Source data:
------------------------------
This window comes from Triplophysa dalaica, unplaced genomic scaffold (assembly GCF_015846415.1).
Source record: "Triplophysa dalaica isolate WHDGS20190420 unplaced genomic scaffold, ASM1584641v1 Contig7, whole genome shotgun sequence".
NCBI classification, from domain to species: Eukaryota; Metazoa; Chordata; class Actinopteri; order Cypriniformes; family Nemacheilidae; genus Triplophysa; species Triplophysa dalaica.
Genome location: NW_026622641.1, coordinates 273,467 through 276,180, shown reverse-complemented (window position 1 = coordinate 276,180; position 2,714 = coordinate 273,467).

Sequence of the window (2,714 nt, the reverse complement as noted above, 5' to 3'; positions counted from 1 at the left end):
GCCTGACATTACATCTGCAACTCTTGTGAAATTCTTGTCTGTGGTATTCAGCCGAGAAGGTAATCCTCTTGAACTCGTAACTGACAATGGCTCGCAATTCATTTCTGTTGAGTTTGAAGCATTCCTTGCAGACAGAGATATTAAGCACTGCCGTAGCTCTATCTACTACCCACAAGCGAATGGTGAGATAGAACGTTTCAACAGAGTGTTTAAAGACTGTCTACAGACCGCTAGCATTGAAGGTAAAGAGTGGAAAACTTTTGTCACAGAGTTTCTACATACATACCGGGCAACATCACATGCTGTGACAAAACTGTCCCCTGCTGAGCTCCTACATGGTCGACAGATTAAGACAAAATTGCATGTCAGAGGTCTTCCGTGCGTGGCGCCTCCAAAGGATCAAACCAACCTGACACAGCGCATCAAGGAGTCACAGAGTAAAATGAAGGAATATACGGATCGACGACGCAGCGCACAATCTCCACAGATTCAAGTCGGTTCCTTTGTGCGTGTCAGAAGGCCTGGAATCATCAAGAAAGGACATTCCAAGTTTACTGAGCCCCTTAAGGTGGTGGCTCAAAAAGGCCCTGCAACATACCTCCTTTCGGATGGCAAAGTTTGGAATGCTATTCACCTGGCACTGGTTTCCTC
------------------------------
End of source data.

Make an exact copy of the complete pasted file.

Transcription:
This window comes from Triplophysa dalaica, unplaced genomic scaffold (assembly GCF_015846415.1).
Source record: "Triplophysa dalaica isolate WHDGS20190420 unplaced genomic scaffold, ASM1584641v1 Contig7, whole genome shotgun sequence".
NCBI classification, from domain to species: Eukaryota; Metazoa; Chordata; class Actinopteri; order Cypriniformes; family Nemacheilidae; genus Triplophysa; species Triplophysa dalaica.
Genome location: NW_026622641.1, coordinates 273,467 through 276,180, shown reverse-complemented (window position 1 = coordinate 276,180; position 2,714 = coordinate 273,467).

Sequence of the window (2,714 nt, the reverse complement as noted above, 5' to 3'; positions counted from 1 at the left end):
GCCTGACATTACATCTGCAACTCTTGTGAAATTCTTGTCTGTGGTATTCAGCCGAGAAGGTAATCCTCTTGAACTCGTAACTGACAATGGCTCGCAATTCATTTCTGTTGAGTTTGAAGCATTCCTTGCAGACAGAGATATTAAGCACTGCCGTAGCTCTATCTACTACCCACAAGCGAATGGTGAGATAGAACGTTTCAACAGAGTGTTTAAAGACTGTCTACAGACCGCTAGCATTGAAGGTAAAGAGTGGAAAACTTTTGTCACAGAGTTTCTACATACATACCGGGCAACATCACATGCTGTGACAAAACTGTCCCCTGCTGAGCTCCTACATGGTCGACAGATTAAGACAAAATTGCATGTCAGAGGTCTTCCGTGCGTGGCGCCTCCAAAGGATCAAACCAACCTGACACAGCGCATCAAGGAGTCACAGAGTAAAATGAAGGAATATACGGATCGACGACGCAGCGCACAATCTCCACAGATTCAAGTCGGTTCCTTTGTGCGTGTCAGAAGGCCTGGAATCATCAAGAAAGGACATTCCAAGTTTACTGAGCCCCTTAAGGTGGTGGCTCAAAAAGGCCCTGCAACATACCTCCTTTCGGATGGCAAAGTTTGGAATGCTATTCACCTGGCACTGGTTTCCTC